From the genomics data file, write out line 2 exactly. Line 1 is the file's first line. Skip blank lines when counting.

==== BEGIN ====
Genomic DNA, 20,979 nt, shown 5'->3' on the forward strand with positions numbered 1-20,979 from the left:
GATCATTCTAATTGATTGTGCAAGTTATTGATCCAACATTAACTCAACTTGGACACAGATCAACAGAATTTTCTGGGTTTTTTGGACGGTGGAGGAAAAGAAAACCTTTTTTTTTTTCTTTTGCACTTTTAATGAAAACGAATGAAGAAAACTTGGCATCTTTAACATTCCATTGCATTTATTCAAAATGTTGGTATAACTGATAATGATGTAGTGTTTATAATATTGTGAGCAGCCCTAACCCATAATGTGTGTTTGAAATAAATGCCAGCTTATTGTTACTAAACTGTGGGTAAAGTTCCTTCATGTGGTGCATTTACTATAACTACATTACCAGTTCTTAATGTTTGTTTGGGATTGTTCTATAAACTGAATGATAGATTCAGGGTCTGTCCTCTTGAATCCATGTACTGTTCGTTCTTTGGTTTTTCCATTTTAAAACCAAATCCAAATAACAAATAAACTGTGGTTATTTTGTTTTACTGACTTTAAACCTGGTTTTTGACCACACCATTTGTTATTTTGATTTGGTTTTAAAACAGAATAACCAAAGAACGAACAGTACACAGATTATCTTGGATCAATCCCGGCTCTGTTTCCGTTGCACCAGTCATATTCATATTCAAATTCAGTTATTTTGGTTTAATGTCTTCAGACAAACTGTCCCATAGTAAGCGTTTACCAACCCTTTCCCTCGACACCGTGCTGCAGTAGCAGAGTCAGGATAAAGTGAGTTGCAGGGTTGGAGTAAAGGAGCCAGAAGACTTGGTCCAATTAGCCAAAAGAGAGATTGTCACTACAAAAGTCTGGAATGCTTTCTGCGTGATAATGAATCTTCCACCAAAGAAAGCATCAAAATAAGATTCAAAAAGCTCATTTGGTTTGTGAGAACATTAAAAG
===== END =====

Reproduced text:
GATCATTCTAATTGATTGTGCAAGTTATTGATCCAACATTAACTCAACTTGGACACAGATCAACAGAATTTTCTGGGTTTTTTGGACGGTGGAGGAAAAGAAAACCTTTTTTTTTTTCTTTTGCACTTTTAATGAAAACGAATGAAGAAAACTTGGCATCTTTAACATTCCATTGCATTTATTCAAAATGTTGGTATAACTGATAATGATGTAGTGTTTATAATATTGTGAGCAGCCCTAACCCATAATGTGTGTTTGAAATAAATGCCAGCTTATTGTTACTAAACTGTGGGTAAAGTTCCTTCATGTGGTGCATTTACTATAACTACATTACCAGTTCTTAATGTTTGTTTGGGATTGTTCTATAAACTGAATGATAGATTCAGGGTCTGTCCTCTTGAATCCATGTACTGTTCGTTCTTTGGTTTTTCCATTTTAAAACCAAATCCAAATAACAAATAAACTGTGGTTATTTTGTTTTACTGACTTTAAACCTGGTTTTTGACCACACCATTTGTTATTTTGATTTGGTTTTAAAACAGAATAACCAAAGAACGAACAGTACACAGATTATCTTGGATCAATCCCGGCTCTGTTTCCGTTGCACCAGTCATATTCATATTCAAATTCAGTTATTTTGGTTTAATGTCTTCAGACAAACTGTCCCATAGTAAGCGTTTACCAACCCTTTCCCTCGACACCGTGCTGCAGTAGCAGAGTCAGGATAAAGTGAGTTGCAGGGTTGGAGTAAAGGAGCCAGAAGACTTGGTCCAATTAGCCAAAAGAGAGATTGTCACTACAAAAGTCTGGAATGCTTTCTGCGTGATAATGAATCTTCCACCAAAGAAAGCATCAAAATAAGATTCAAAAAGCTCATTTGGTTTGTGAGAACATTAAAAG